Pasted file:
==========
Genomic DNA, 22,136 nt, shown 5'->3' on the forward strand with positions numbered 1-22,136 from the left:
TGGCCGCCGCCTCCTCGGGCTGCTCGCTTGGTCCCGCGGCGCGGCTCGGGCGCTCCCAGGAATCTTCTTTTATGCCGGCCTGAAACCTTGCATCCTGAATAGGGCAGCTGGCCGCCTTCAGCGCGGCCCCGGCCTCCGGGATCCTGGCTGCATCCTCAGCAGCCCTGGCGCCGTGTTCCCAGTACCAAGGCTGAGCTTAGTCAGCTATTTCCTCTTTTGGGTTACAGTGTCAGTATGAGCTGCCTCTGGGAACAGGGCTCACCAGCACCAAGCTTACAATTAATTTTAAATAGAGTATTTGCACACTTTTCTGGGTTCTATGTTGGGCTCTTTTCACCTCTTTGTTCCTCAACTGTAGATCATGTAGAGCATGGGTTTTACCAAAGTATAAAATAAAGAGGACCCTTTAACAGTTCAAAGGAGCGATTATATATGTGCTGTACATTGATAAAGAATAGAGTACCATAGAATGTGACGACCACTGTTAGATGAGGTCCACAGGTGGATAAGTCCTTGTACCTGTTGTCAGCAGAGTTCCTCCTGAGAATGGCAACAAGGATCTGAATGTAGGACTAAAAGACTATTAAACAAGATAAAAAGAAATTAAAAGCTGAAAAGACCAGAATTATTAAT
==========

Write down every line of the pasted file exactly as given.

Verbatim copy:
Genomic DNA, 22,136 nt, shown 5'->3' on the forward strand with positions numbered 1-22,136 from the left:
TGGCCGCCGCCTCCTCGGGCTGCTCGCTTGGTCCCGCGGCGCGGCTCGGGCGCTCCCAGGAATCTTCTTTTATGCCGGCCTGAAACCTTGCATCCTGAATAGGGCAGCTGGCCGCCTTCAGCGCGGCCCCGGCCTCCGGGATCCTGGCTGCATCCTCAGCAGCCCTGGCGCCGTGTTCCCAGTACCAAGGCTGAGCTTAGTCAGCTATTTCCTCTTTTGGGTTACAGTGTCAGTATGAGCTGCCTCTGGGAACAGGGCTCACCAGCACCAAGCTTACAATTAATTTTAAATAGAGTATTTGCACACTTTTCTGGGTTCTATGTTGGGCTCTTTTCACCTCTTTGTTCCTCAACTGTAGATCATGTAGAGCATGGGTTTTACCAAAGTATAAAATAAAGAGGACCCTTTAACAGTTCAAAGGAGCGATTATATATGTGCTGTACATTGATAAAGAATAGAGTACCATAGAATGTGACGACCACTGTTAGATGAGGTCCACAGGTGGATAAGTCCTTGTACCTGTTGTCAGCAGAGTTCCTCCTGAGAATGGCAACAAGGATCTGAATGTAGGACTAAAAGACTATTAAACAAGATAAAAAGAAATTAAAAGCTGAAAAGACCAGAATTATTAAT